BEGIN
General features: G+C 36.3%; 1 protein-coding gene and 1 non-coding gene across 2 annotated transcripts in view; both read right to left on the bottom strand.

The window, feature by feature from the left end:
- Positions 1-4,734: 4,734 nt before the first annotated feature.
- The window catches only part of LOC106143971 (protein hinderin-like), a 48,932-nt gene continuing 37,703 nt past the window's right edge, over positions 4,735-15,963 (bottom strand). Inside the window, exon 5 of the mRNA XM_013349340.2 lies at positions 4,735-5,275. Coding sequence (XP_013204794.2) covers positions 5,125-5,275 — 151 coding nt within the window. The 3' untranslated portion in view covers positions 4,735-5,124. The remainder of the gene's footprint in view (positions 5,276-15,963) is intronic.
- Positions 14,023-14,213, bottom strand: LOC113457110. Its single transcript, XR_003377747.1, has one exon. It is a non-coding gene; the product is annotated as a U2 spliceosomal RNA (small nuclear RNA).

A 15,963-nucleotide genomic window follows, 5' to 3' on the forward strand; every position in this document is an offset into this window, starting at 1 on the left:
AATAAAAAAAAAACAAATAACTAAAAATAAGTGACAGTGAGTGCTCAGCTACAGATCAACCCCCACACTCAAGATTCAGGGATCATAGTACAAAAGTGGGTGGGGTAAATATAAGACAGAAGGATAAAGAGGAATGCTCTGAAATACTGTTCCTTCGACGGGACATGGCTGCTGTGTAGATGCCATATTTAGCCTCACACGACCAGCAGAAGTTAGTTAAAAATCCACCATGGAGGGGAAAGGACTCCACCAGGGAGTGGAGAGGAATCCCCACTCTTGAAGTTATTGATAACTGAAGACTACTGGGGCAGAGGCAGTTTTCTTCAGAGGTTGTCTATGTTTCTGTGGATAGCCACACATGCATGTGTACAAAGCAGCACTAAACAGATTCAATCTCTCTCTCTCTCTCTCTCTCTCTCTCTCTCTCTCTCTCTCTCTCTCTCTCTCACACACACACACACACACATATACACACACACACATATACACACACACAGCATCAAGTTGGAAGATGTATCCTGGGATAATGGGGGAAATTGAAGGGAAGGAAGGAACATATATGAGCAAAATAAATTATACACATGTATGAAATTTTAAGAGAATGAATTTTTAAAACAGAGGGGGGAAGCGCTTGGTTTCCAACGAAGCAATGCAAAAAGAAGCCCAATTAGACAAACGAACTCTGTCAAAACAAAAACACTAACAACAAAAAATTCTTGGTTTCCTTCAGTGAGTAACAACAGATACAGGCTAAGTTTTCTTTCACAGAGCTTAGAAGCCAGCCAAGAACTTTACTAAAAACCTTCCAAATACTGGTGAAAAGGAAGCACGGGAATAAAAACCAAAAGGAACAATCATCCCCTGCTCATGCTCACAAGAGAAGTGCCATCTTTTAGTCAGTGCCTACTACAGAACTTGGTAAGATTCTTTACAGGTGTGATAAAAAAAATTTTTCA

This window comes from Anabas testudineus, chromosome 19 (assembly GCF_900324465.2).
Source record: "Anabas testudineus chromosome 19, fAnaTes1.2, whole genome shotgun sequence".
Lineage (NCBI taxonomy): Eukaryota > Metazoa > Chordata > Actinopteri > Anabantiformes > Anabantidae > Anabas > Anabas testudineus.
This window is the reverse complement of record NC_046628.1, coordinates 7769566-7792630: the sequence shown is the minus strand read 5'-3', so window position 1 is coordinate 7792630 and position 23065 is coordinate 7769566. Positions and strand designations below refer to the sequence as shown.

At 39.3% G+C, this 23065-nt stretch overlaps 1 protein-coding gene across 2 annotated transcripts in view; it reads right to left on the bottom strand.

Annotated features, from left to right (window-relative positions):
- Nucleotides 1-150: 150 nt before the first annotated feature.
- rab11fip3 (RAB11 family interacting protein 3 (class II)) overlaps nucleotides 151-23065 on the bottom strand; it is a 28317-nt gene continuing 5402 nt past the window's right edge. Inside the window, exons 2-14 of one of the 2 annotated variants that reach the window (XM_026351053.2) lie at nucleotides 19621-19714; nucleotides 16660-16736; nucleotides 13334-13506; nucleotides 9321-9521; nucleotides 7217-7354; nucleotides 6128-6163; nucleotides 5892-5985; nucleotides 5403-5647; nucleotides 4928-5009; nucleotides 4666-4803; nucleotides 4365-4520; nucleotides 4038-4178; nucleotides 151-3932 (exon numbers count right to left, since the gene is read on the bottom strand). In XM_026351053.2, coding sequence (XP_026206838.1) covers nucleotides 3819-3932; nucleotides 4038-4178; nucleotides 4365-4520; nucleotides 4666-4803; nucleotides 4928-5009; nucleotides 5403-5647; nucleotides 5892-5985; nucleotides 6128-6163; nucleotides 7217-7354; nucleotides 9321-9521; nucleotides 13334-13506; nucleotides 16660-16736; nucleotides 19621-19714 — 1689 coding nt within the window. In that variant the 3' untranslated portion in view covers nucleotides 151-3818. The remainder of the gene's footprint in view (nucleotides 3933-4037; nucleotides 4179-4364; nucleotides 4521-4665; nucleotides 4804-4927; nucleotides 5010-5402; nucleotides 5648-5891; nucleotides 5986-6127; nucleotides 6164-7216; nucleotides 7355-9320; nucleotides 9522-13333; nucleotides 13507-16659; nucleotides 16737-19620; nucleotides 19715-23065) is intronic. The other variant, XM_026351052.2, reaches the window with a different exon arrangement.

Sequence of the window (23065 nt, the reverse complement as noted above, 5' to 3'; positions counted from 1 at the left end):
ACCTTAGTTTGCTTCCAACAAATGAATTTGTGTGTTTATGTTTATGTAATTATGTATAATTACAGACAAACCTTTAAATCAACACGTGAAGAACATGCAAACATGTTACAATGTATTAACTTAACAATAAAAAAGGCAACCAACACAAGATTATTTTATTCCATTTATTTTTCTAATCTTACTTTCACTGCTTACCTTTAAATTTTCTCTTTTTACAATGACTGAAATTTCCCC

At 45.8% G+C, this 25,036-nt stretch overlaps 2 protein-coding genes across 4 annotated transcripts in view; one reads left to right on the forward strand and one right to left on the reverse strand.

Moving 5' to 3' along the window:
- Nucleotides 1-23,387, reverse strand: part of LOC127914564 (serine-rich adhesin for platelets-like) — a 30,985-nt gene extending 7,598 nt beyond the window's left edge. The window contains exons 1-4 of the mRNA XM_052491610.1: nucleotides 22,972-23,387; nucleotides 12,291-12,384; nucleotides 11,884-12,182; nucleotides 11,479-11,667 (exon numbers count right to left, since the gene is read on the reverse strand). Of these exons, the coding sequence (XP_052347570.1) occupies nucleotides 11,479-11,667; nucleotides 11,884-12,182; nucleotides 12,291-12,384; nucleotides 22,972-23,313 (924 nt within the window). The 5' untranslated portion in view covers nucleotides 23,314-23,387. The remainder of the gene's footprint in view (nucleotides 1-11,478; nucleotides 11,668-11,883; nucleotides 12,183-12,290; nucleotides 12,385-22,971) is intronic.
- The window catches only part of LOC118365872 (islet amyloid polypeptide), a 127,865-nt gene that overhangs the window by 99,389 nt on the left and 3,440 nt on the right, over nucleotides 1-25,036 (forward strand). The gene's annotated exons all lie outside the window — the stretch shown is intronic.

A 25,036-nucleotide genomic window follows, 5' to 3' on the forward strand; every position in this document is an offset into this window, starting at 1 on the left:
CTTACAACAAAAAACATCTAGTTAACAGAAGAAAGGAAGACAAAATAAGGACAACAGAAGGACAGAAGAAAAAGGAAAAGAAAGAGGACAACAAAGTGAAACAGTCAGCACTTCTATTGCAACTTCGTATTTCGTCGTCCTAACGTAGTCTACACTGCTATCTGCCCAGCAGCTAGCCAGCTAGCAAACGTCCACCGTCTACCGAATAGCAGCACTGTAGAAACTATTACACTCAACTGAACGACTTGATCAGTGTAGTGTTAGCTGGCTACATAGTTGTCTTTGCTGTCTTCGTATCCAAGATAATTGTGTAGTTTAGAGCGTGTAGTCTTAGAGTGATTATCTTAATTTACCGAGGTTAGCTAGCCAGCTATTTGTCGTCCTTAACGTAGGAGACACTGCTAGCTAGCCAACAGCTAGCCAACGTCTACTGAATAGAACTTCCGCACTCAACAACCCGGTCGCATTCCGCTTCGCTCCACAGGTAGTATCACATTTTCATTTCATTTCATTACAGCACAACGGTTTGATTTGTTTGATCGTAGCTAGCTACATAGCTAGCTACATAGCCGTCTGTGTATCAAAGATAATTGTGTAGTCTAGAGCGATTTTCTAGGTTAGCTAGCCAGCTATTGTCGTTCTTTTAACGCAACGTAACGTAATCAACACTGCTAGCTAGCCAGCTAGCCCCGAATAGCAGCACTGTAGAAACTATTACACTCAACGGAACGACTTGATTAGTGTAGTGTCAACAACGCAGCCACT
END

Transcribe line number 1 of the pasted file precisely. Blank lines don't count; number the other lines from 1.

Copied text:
General features: G+C 36.3%; 1 protein-coding gene and 1 non-coding gene across 2 annotated transcripts in view; both read right to left on the bottom strand.